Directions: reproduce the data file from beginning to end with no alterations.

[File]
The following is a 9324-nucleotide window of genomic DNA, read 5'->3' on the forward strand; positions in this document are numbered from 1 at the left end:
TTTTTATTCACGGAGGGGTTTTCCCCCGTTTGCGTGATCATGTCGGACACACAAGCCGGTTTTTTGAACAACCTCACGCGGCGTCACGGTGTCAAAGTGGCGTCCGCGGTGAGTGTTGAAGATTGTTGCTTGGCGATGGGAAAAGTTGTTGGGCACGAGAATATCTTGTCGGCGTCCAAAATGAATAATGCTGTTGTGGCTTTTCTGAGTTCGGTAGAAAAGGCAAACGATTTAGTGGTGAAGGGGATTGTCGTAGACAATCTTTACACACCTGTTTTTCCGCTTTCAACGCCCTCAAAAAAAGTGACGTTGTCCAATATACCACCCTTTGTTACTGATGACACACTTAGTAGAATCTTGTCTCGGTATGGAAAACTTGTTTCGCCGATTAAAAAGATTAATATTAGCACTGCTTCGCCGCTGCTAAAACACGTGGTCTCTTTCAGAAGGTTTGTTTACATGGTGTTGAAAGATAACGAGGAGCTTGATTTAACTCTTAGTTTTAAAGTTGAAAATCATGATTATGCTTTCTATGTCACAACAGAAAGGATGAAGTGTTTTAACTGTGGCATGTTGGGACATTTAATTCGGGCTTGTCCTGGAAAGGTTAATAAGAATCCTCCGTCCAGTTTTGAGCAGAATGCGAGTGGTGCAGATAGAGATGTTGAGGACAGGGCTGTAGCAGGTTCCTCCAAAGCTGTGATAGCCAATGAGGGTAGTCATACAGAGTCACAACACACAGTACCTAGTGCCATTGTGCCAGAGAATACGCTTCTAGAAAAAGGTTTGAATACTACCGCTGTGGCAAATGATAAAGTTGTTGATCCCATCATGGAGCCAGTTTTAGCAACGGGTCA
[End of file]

The following is a 9324-nucleotide window of genomic DNA, read 5'->3' on the forward strand; positions in this document are numbered from 1 at the left end:
TTTTTATTCACGGAGGGGTTTTCCCCCGTTTGCGTGATCATGTCGGACACACAAGCCGGTTTTTTGAACAACCTCACGCGGCGTCACGGTGTCAAAGTGGCGTCCGCGGTGAGTGTTGAAGATTGTTGCTTGGCGATGGGAAAAGTTGTTGGGCACGAGAATATCTTGTCGGCGTCCAAAATGAATAATGCTGTTGTGGCTTTTCTGAGTTCGGTAGAAAAGGCAAACGATTTAGTGGTGAAGGGGATTGTCGTAGACAATCTTTACACACCTGTTTTTCCGCTTTCAACGCCCTCAAAAAAAGTGACGTTGTCCAATATACCACCCTTTGTTACTGATGACACACTTAGTAGAATCTTGTCTCGGTATGGAAAACTTGTTTCGCCGATTAAAAAGATTAATATTAGCACTGCTTCGCCGCTGCTAAAACACGTGGTCTCTTTCAGAAGGTTTGTTTACATGGTGTTGAAAGATAACGAGGAGCTTGATTTAACTCTTAGTTTTAAAGTTGAAAATCATGATTATGCTTTCTATGTCACAACAGAAAGGATGAAGTGTTTTAACTGTGGCATGTTGGGACATTTAATTCGGGCTTGTCCTGGAAAGGTTAATAAGAATCCTCCGTCCAGTTTTGAGCAGAATGCGAGTGGTGCAGATAGAGATGTTGAGGACAGGGCTGTAGCAGGTTCCTCCAAAGCTGTGATAGCCAATGAGGGTAGTCATACAGAGTCACAACACACAGTACCTAGTGCCATTGTGCCAGAGAATACGCTTCTAGAAAAAGGTTTGAATACTACCGCTGTGGCAAATGATAAAGTTGTTGATCCCATCATGGAGCCAGTTTTAGCAACGGGTCA